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908 records – page 1 of 91.

Source
Lakartidningen. 2006 Sep 13-19;103(37):2662; discussion 2665-6
Publication Type
Article
Author
Seidal Tomas
Author Affiliation
Länsjukhuset i Halmstad. tomas.seidal@lthalland.se
Source
Lakartidningen. 2006 Sep 13-19;103(37):2662; discussion 2665-6
Language
Swedish
Publication Type
Article
Keywords
Abortion, Legal - ethics - legislation & jurisprudence - statistics & numerical data
European Union
Female
Humans
International Cooperation
Pregnancy
Sweden
Travel
Women's Rights
Notes
Comment On: Lakartidningen. 2006 Jul 26-Aug 8;103(30-31):2238-916921980
Comment On: Lakartidningen. 2006 Jun 28-Jul 11;103(26-27):2067; discussion 206716881284
PubMed ID
17022188 View in PubMed
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[A case from general practice (10): Acute diarrhea during foreign travel].

https://arctichealth.org/en/permalink/ahliterature220873
Source
Z Arztl Fortbild (Jena). 1993 Jun 12;87(6):523-4
Publication Type
Article
Date
Jun-12-1993
Author
H. Berndt
Author Affiliation
Klinik für Innere Medizin (Charité), Humboldt-Universität, Berlin.
Source
Z Arztl Fortbild (Jena). 1993 Jun 12;87(6):523-4
Date
Jun-12-1993
Language
German
Publication Type
Article
Keywords
Adult
Diagnosis, Differential
Diarrhea - etiology
Duodenal Ulcer - complications - diagnosis
Humans
Male
Moscow
Peptic Ulcer Hemorrhage - complications - diagnosis
Travel
PubMed ID
8333219 View in PubMed
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Access by air: Mission Air provides vital link.

https://arctichealth.org/en/permalink/ahliterature222916
Source
Leadersh Health Serv. 1992 Nov-Dec;1(6):22-4
Publication Type
Article
Author
T. Barr
Author Affiliation
Mission Air Transportation Network, Toronto.
Source
Leadersh Health Serv. 1992 Nov-Dec;1(6):22-4
Language
English
Publication Type
Article
Keywords
Aircraft - economics
Canada
Fund Raising - methods
Humans
Industry - economics
Interinstitutional Relations
Organizational Objectives
Transportation of Patients - economics - methods
Travel
Voluntary Health Agencies - organization & administration
Abstract
Every year thousands of Canadians must travel far from home to receive specialized medical treatment or diagnosis. For many individuals, funds for air travel are limited. The Mission Air Network removes some of this stress by arranging free flights for patients and family members or escorts, using seats donated by commercial, corporate and government sponsors.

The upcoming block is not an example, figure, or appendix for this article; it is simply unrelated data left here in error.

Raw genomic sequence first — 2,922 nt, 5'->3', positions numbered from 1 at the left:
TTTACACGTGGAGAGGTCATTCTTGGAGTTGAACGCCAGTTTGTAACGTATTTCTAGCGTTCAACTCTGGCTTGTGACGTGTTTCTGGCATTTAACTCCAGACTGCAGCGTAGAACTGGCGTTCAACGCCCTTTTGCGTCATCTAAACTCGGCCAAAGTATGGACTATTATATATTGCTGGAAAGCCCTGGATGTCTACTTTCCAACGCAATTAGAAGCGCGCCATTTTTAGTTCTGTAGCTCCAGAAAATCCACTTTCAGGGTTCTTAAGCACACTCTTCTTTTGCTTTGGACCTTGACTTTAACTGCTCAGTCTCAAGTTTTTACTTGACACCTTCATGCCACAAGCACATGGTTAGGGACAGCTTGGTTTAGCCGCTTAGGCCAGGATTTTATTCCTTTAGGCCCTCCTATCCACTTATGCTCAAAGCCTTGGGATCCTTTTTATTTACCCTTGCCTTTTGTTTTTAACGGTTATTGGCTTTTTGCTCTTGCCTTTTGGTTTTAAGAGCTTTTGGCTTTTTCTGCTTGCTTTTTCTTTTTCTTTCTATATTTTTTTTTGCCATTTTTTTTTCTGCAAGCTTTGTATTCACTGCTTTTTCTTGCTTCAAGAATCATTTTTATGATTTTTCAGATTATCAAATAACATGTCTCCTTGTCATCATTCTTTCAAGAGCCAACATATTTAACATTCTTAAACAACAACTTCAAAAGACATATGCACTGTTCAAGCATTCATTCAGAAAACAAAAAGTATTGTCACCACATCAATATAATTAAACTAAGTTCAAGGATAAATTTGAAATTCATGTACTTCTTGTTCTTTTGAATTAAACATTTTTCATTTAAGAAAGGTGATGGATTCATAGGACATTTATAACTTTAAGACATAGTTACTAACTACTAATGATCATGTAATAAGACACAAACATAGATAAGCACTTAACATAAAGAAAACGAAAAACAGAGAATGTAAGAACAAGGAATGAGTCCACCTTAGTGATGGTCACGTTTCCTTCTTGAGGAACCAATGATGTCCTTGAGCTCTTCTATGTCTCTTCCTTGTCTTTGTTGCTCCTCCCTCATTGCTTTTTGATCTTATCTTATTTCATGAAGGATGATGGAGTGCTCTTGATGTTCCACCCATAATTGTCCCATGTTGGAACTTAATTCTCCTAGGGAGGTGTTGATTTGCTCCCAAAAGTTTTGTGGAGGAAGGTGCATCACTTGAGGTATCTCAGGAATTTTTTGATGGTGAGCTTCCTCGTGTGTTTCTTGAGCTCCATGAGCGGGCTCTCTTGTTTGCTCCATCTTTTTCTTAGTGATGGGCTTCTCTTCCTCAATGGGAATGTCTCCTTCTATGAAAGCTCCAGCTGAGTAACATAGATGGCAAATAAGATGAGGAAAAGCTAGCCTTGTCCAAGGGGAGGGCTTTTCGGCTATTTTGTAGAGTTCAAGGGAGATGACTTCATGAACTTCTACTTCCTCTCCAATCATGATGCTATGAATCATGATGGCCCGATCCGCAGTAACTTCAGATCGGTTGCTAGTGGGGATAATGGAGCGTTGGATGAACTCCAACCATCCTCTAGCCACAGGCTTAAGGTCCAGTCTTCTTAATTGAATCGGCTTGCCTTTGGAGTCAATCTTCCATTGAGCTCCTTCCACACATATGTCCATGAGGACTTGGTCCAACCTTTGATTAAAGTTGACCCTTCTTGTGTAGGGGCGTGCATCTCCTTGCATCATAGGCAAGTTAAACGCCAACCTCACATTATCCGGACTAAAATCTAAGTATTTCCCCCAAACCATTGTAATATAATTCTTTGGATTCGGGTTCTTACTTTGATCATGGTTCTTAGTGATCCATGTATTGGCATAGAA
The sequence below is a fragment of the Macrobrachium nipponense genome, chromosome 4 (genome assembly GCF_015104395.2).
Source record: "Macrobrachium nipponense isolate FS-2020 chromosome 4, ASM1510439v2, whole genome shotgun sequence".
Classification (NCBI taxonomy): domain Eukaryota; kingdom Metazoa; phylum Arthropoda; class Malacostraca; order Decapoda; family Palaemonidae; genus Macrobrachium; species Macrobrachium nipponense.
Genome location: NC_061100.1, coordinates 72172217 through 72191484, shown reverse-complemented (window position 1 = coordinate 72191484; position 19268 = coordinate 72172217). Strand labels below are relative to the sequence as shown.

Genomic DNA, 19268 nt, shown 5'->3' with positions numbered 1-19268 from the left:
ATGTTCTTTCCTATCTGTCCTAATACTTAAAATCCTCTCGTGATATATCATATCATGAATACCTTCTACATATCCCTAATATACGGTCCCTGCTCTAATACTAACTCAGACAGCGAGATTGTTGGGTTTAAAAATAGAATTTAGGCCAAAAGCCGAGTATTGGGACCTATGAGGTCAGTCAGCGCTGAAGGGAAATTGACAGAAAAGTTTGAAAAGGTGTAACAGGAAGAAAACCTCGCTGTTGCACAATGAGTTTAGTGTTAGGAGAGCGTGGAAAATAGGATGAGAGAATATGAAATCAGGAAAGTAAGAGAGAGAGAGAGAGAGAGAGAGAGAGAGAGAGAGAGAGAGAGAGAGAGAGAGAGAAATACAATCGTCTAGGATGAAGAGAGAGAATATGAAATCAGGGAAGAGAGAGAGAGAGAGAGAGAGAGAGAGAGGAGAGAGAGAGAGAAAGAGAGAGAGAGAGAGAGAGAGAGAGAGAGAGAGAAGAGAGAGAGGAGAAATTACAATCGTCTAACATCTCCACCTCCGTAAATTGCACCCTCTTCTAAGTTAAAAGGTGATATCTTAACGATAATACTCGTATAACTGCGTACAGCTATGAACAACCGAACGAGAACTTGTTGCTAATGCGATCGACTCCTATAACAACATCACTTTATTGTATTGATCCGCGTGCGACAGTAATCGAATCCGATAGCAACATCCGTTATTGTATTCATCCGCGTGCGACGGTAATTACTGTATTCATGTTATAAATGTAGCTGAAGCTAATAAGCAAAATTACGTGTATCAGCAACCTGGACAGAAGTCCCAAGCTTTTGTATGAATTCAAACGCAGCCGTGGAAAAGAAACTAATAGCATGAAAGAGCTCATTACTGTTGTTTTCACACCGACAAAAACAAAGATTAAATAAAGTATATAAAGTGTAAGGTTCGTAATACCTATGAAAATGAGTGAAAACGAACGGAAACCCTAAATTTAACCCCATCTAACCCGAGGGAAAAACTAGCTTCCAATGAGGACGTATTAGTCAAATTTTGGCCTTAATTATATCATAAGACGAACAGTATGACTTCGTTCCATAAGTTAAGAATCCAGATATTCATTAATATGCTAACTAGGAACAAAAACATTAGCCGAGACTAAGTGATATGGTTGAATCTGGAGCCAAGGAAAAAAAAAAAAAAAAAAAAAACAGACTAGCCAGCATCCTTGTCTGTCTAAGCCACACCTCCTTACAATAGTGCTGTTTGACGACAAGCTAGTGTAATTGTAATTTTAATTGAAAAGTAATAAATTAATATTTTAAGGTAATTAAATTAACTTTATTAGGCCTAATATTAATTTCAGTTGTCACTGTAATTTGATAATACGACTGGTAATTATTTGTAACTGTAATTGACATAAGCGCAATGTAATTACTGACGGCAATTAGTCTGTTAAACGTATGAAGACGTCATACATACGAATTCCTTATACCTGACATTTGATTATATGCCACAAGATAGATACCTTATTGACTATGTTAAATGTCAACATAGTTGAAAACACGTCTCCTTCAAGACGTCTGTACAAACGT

PubMed ID
10123350 View in PubMed
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Accessibility to air travel correlates strongly with increasing melanoma incidence.

https://arctichealth.org/en/permalink/ahliterature16510
Source
Melanoma Res. 2006 Feb;16(1):77-81
Publication Type
Article
Date
Feb-2006
Author
Yolanda Z Agredano
Joanna L Chan
Ranch C Kimball
Alexa B Kimball
Author Affiliation
Department of Dermatology, Stanford University Medical Center, Stanford, California, USA.
Source
Melanoma Res. 2006 Feb;16(1):77-81
Date
Feb-2006
Language
English
Publication Type
Article
Keywords
Aircraft
Comparative Study
Environmental Exposure - adverse effects
Holidays - statistics & numerical data
Humans
Incidence
Income - statistics & numerical data
Melanoma - diagnosis - epidemiology - etiology
Middle Aged
Norway - epidemiology
Skin Neoplasms - diagnosis - epidemiology - etiology
Sunlight
Travel - statistics & numerical data
Ultraviolet Rays - adverse effects
United States - epidemiology
Abstract
As the cost of air travel has decreased substantially in the USA and Europe over the past few decades, leisure travel to vacation destinations during the winter months has expanded significantly. This trend has probably increased the incidence of significant ultraviolet radiation exposure and sunburn in a broader population who could not previously afford this kind of travel. The purpose of this study was to analyse the correlation between increasing accessibility to air travel and melanoma incidence. This ecological study surveyed air travel patterns and melanoma incidence over the past three decades. Melanoma age-adjusted incidence was obtained from the United States Surveillance, Epidemiology, and End Results 9 Registry Database, 1975-2000, and the Cancer Registry of Norway, 1965-2000. United States mean inflation-adjusted airfare prices for four airports linked to leisure destinations (Miami, Los Angeles, San Diego, Phoenix) were compared with melanoma incidence. Parallel analyses were performed using annual domestic passenger-kilometres and melanoma incidence in Norway. Declining United States leisure-specific airfares corresponded strongly with increasing melanoma incidence (r = 0.96, r = 0.92, P
PubMed ID
16432460 View in PubMed
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Source
J Trauma. 2010 Dec;69(6):1350-61; discussion 1361
Publication Type
Article
Date
Dec-2010
Author
Syed Morad Hameed
Nadine Schuurman
Tarek Razek
Darrell Boone
Rardi Van Heest
Tracey Taulu
Nasira Lakha
David C Evans
D Ross Brown
Andrew W Kirkpatrick
Henry T Stelfox
Dianne Dyer